A reef ecosystem unlike any seen before has just been discovered at the mouth of the Amazon River.
Wedged between the French Guiana-Brazil border and the Maranhão State in Brazil, the reef lies underneath a plume of river water, helping to explain how it went undetected for so long, suggests a new study, which is published in the journal Science Advances.
For over 60 years, however, scientists have suspected that reefs might be in the region.
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Senior author Fabiano Thompson told Discovery News, "There were some studies back in the 1950s that suggested the presence of reefs, but none pinpointed the reef bodies, dimensions, locations, and compositions."
Thompson is an oceanographer and professor of marine biology at the Institute of Biology and the SAGE-COPPE of the Federal University of Rio de Janeiro. He, lead author Rodrigo Moura, and their team explored the poorly known region during three oceanographic cruises resulting from a U.S./Brazil collaboration.
Marine life found at the reef include enormous sponges, multiple types of algae, corals and related animals, hydroids (small predators related to jellyfish), spiny lobsters, at least 73 different species of fish, and other organisms. Much of the reef was made up of rhodolith beds. Rhodoliths are a type of marine algae that resemble coral.
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The scientists said that the features of the newly identified reef ecosystem deviate from those of other reef habitats classified to date. Light is very low to non-existent throughout the reef, resulting in conditions similar to those of "shadow zones." Extremely low levels of oxygen characterize such zones, which are typically hundreds to thousands of feet under the water's surface.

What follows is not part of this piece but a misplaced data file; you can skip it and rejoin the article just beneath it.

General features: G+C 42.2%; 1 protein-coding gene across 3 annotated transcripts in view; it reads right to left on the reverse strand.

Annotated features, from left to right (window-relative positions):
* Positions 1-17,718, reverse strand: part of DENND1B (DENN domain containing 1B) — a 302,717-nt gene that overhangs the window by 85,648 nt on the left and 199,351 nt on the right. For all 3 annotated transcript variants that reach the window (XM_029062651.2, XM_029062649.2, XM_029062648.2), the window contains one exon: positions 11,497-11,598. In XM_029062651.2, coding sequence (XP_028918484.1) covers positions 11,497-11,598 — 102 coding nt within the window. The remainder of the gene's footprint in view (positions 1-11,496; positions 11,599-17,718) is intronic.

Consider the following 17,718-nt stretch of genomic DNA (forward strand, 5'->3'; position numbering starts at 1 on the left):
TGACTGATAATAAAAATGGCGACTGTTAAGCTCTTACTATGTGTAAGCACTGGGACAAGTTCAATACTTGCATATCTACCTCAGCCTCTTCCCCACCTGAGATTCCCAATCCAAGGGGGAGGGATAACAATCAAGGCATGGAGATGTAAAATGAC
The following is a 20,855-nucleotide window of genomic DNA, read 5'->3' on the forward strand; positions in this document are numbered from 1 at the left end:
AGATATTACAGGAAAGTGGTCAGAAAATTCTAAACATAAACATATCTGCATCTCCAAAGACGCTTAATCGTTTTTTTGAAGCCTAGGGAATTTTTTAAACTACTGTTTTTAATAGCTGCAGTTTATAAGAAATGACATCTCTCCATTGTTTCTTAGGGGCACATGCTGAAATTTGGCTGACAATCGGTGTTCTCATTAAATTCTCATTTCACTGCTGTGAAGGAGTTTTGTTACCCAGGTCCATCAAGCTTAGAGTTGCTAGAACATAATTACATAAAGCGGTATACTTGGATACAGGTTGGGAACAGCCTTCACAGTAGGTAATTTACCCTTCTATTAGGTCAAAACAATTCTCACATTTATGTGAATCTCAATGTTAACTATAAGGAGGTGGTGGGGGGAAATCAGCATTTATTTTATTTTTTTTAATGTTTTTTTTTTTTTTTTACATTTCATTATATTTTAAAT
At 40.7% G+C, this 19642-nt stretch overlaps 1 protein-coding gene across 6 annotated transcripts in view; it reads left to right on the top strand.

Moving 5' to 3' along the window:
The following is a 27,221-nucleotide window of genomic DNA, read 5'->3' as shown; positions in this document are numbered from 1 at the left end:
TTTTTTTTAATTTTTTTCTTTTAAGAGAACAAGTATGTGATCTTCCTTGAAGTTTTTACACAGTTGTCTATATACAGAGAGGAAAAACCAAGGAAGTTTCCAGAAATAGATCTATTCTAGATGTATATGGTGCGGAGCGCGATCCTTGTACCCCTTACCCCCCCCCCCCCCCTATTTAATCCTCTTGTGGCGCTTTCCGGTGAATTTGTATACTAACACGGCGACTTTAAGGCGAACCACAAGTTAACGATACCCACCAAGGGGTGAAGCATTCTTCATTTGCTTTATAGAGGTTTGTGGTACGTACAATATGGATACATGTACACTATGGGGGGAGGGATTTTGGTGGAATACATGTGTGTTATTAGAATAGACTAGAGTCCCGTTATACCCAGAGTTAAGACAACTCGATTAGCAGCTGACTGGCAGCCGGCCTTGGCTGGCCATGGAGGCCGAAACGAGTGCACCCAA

Another unusual feature of the reef is its location within murky, sediment-rich water. Usually reefs develop in transparent, low nutrient waters, Thompson said. In this case, however, the highly turbid Amazon -- one of the world's largest rivers -- sheds up to 333,000 nutrients per second as it flows.
Water sampling at the site also yielded an incredible number of different microbes, revealing that single-celled organisms play a central role in the reef ecosystem, which Thompson said he and his colleagues "consider to be a new biome." "Biome" refers to a community of plants and animals that occupy a distinct region. The scientists suspect that the sponges, corals and other creatures at the site could rely upon the microbes for food.
The reef and its unusual collection of marine life are already under threat. First, there are problems associated with climate change and other man-made stressors.